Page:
Inflation threatens your wallet, here's what to do about it
WISCONSIN (CBS 58) -- From the gas pump to the grocery store, prices are up.
Experts say inflation likely isn’t going away any time soon, so 2022 could be a tough one on your wallet.
There are plenty of opinions on what the country should do about inflation, but what should you do about it?
Yoni Mazor, chief growth officer for Getida, says there is no magic cure, but plenty of options.
“It’s not one tool that’s going to fix the whole situation, you might have to apply a bunch of tools to get a better reality for yourself,” he said.
Mazor, who helps e-commerce businesses maximize profits, says the small businesses he works with are very similar to your family— both should always be searching for ways to cut costs.
“Have the same standard of living, you are not compromising anything, just being smarter with your money,” Mazor said.
Mazor says if money is tight, spend your time instead searching for deals that make your money stretch further.
“Look to traditional coupons, rebates, there’s cash back applications if you look online,” he said.
Wages have also gone up recently, just not as fast as the cost of living. Still, inflation does present an opportunity to look for a better paying job, or ask for a raise.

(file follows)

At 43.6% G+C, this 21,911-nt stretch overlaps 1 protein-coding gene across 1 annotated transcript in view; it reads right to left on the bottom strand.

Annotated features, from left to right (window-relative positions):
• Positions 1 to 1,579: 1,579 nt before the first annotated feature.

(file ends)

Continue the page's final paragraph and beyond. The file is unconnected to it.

“If you can really calculate and realize your value within an organization, it will give an open, honest discussion with your superiors on rewarding you accordingly,” Mazor said.
Douglas James agrees that making more money during inflation is key. He’s trained and coached more than 15-hundred entrepreneurs on how to maximize their earning potential. James says if money gets tight, consider a side hustle, but pick one that doesn’t seem like work.
“Whatever type of passion or little thing you think is like really silly, but you love doing it, I can almost guarantee you if you do some Google searches, you’ll find some type of app or website where you can actually earn some cash for that side talent,” James said.
Now is also the time to assess your finances and get them in order. Jim Temmer, president of the Better Business Bureau of Wisconsin, says credit cards are a good place to start.
“Are some balances on high interest cards? Can you shift them to lower ones? What can you do to stop paying those high fees?”
And if you have an emergency fund or a nest egg saved, consider putting that money to work, instead of leaving it in a savings account.
Savings accounts do not pay an interest rate that keeps up with inflation.
“If you sit on cash in a time of inflation, you are being hammered,” Mazor said.
Consult a trusted financial professional to find out what investments might work best for your situation.